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This was me. Truth be told, I didn’t have a great enough grasp on that particular section of the rule book and didn’t really think to take it to arbitration. Never even spoke with the RM. If we’re being honest, I’d been helpful and a good squad mate all day. I wasn’t really salty about it until I had talked to our local RM and a bunch of other people, and now this.

Guess I’ll dig into the rule book deeper.  I did contact Troy, as well as Sherwyn. I have a feeling the DQ is a done deal but I don’t want to see this happen to anyone else in the future.

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15 minutes ago, Rosswoodford said:

Never even spoke with the RM. 

 

This alone tells me that the RO didn’t know what they were doing. Standard procedure should be to immediately call the RM for any DQs, per 10.3.2 (Range master must be notified as soon as possible). This is then reiterated in 10.6.1. Every range master I’ve worked a match with always wants to talk to the RO and the shooter to confirm every DQ. 

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1 hour ago, DKorn said:

 

This alone tells me that the RO didn’t know what they were doing. Standard procedure should be to immediately call the RM for any DQs, per 10.3.2 (Range master must be notified as soon as possible). This is then reiterated in 10.6.1. Every range master I’ve worked a match with always wants to talk to the RO and the shooter to confirm every DQ. 

 

This is truly some of the best advice in the thread so far. RM should be notified of any DQ. All DQ's should be backed up with actual rule numbers and RM should agree with stated reasoning.

 

RO was a complete turd in this case.

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That sounds like a bummer situation to experience. Some lessons are harder than others. Hopefully with the feedback listed here you will be better prepared to challenge this type of invalid DQ call. In my opinion the Arbitration process isn't used enough given how poorly the officiating happens at some matches. Most shooters don't know the rules well enough to keep overreaching RO's from bullying them around with their made up rules or strange rule interpretations. Knowing the rules is just as important as knowing how to shoot. We play a game that is governed by rules, there is no excuse in not knowing all of the rules.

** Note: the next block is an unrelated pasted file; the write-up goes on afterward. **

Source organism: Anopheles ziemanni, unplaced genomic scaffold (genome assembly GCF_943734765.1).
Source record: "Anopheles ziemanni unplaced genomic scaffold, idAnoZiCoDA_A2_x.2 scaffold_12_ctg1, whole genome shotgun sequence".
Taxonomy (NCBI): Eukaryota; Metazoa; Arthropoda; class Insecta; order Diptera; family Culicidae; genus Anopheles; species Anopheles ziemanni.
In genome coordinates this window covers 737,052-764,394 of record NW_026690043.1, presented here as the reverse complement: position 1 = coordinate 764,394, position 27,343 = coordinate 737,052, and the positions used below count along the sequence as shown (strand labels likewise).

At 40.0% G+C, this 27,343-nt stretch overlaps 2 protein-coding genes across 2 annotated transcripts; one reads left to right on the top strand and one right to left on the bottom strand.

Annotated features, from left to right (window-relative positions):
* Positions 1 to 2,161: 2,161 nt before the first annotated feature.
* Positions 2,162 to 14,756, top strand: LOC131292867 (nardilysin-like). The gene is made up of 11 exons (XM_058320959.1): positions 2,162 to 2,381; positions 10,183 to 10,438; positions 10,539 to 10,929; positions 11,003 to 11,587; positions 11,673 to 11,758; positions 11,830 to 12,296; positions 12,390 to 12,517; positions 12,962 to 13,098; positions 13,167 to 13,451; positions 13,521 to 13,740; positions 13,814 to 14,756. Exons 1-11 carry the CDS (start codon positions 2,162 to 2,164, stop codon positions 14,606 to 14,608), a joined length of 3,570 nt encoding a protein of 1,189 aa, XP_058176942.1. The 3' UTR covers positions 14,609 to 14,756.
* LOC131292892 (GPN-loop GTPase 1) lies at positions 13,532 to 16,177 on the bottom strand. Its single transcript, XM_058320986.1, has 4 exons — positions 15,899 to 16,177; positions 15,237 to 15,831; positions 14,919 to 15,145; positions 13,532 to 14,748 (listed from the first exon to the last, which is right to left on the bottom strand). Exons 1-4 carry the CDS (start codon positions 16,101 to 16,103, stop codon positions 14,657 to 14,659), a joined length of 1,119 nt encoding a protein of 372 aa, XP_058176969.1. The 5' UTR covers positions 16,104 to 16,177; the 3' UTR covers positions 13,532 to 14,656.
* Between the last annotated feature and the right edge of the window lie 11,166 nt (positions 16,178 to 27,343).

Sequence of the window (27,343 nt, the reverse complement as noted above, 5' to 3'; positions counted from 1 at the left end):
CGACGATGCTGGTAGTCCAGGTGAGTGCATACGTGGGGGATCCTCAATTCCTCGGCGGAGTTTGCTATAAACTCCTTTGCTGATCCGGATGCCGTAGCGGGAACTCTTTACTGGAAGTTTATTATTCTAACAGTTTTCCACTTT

On the other side of the equation, just like you bring a backup gun, spare parts, or extra ammo, you should also keep a fresh $100 bill in your wallet just in case you need to Arbitrate an invalid ruling. I have luckily only been forced into this situation a few times over the years where an invalid ruling is being made, I escalate it to the RM or MD and request an Arbitration form with my $100 in hand. Every time this has happened to me, logical sense about the situation came to the surface when everyone involved realized that I wasn't screwing around about doing an official Arbitration and I could point out the specific rules that supported the correct ruling of the scenario. I am not going to allow an uneducated RO bully me with their invalid rulings because I know what the rules are and I am fully prepared to back it up with an Arbitration if needed. 

Edited by CHA-LEE
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49 minutes ago, CHA-LEE said:

Most shooters don't know the rules well enough to keep overreaching RO's from bullying them around with their made up rules or strange rule interpretations. Knowing the rules is just as important as knowing how to shoot. We play a game that is governed by rules, there is no excuse in not knowing all of the rules.

Agreed, to all of this, 100%. Had I known references already, this could have been avoided. 

 

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And remember, the arb fee is only equal to the cost of the match up to a max of $100, so it may only be a few bucks to arb something, not necessarily the whole hundo.   

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I've jokingkly said it about idpa but the principle still works in this instance, "the best item for self defense at an ______ match isn't the gun on your hip but the rule book in your bag."

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Just now, B_RAD said:

The arb fee is non refundable, correct?

 

 

 

Per 11.4.2, if you (the competitor) win the appeal, you get your fee back. If not, the match is supposed to send it, along with the details of the arbitration, to NROI. 

 

NROI is also supposed to post all arbitrations on the USPSA website per the rules but I can’t find where they post them, if they still do.